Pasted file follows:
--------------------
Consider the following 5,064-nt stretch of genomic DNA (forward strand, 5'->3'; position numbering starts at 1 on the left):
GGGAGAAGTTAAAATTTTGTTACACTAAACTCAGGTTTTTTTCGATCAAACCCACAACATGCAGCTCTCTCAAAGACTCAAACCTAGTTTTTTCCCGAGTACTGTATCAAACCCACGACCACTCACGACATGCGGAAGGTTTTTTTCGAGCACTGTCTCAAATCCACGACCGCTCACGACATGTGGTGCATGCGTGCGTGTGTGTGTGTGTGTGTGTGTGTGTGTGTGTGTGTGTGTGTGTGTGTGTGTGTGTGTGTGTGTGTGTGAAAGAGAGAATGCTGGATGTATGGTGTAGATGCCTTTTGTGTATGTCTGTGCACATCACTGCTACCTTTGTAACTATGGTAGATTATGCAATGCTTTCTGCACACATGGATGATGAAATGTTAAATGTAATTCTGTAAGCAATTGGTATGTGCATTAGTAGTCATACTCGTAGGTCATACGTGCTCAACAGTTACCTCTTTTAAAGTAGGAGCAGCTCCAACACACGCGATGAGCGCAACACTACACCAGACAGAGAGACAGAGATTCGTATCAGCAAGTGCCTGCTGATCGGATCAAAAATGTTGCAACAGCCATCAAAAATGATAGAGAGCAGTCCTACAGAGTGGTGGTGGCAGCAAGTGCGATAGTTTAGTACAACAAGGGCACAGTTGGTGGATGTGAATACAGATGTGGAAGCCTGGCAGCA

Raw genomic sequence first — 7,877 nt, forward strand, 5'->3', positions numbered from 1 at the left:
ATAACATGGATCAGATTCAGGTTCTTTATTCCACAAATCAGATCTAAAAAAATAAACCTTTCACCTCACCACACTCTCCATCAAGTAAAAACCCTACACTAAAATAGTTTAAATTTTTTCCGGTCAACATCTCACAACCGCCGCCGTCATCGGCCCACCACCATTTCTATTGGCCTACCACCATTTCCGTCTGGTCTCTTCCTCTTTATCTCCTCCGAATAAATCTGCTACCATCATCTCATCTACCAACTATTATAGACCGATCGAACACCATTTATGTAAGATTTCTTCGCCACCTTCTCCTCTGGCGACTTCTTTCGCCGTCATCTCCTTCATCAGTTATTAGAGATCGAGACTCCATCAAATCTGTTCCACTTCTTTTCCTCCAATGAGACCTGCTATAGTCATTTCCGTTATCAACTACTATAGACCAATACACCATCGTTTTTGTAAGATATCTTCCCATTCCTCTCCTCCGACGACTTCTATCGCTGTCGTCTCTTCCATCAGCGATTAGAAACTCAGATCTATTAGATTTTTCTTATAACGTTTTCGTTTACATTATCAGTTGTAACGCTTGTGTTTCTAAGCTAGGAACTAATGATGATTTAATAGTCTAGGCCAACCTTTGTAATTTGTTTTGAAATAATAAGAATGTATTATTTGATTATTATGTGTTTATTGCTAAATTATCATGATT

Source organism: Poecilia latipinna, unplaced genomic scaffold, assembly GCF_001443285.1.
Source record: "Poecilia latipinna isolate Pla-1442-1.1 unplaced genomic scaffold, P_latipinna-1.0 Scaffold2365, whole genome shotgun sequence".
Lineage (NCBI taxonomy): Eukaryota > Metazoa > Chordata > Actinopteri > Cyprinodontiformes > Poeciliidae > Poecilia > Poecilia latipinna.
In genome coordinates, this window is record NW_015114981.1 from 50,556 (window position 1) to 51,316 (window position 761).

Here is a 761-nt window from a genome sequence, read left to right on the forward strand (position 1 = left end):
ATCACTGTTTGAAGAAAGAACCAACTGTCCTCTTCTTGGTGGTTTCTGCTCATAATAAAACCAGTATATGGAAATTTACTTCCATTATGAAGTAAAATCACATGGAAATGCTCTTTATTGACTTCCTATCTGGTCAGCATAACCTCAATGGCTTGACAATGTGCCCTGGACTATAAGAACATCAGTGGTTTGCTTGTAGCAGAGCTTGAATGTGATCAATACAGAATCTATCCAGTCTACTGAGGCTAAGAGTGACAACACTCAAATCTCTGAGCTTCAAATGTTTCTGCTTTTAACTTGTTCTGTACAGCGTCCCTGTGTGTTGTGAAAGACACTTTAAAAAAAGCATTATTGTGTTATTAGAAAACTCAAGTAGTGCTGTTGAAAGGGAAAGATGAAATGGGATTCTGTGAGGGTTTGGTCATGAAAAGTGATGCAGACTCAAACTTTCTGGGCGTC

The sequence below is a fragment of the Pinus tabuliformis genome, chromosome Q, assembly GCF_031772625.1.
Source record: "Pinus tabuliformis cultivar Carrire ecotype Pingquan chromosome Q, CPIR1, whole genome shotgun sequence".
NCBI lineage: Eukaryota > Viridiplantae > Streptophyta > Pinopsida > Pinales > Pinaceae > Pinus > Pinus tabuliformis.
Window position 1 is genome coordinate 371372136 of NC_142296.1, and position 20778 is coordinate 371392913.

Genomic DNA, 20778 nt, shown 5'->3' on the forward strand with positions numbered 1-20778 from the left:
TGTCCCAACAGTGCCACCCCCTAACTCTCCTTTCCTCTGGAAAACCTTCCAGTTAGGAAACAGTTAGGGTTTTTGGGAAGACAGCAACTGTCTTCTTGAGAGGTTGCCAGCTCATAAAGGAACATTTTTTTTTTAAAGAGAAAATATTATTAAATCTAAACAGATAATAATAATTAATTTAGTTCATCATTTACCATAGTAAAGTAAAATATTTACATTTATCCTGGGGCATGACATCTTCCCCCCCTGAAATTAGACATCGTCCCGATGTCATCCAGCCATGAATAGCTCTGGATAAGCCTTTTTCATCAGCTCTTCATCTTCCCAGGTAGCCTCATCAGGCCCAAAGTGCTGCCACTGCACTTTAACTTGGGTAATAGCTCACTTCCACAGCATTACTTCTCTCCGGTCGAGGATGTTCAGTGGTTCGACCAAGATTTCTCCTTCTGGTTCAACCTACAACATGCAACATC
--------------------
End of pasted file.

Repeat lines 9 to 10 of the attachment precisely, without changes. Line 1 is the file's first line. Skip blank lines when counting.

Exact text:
Here is a 761-nt window from a genome sequence, read left to right on the forward strand (position 1 = left end):
ATCACTGTTTGAAGAAAGAACCAACTGTCCTCTTCTTGGTGGTTTCTGCTCATAATAAAACCAGTATATGGAAATTTACTTCCATTATGAAGTAAAATCACATGGAAATGCTCTTTATTGACTTCCTATCTGGTCAGCATAACCTCAATGGCTTGACAATGTGCCCTGGACTATAAGAACATCAGTGGTTTGCTTGTAGCAGAGCTTGAATGTGATCAATACAGAATCTATCCAGTCTACTGAGGCTAAGAGTGACAACACTCAAATCTCTGAGCTTCAAATGTTTCTGCTTTTAACTTGTTCTGTACAGCGTCCCTGTGTGTTGTGAAAGACACTTTAAAAAAAGCATTATTGTGTTATTAGAAAACTCAAGTAGTGCTGTTGAAAGGGAAAGATGAAATGGGATTCTGTGAGGGTTTGGTCATGAAAAGTGATGCAGACTCAAACTTTCTGGGCGTC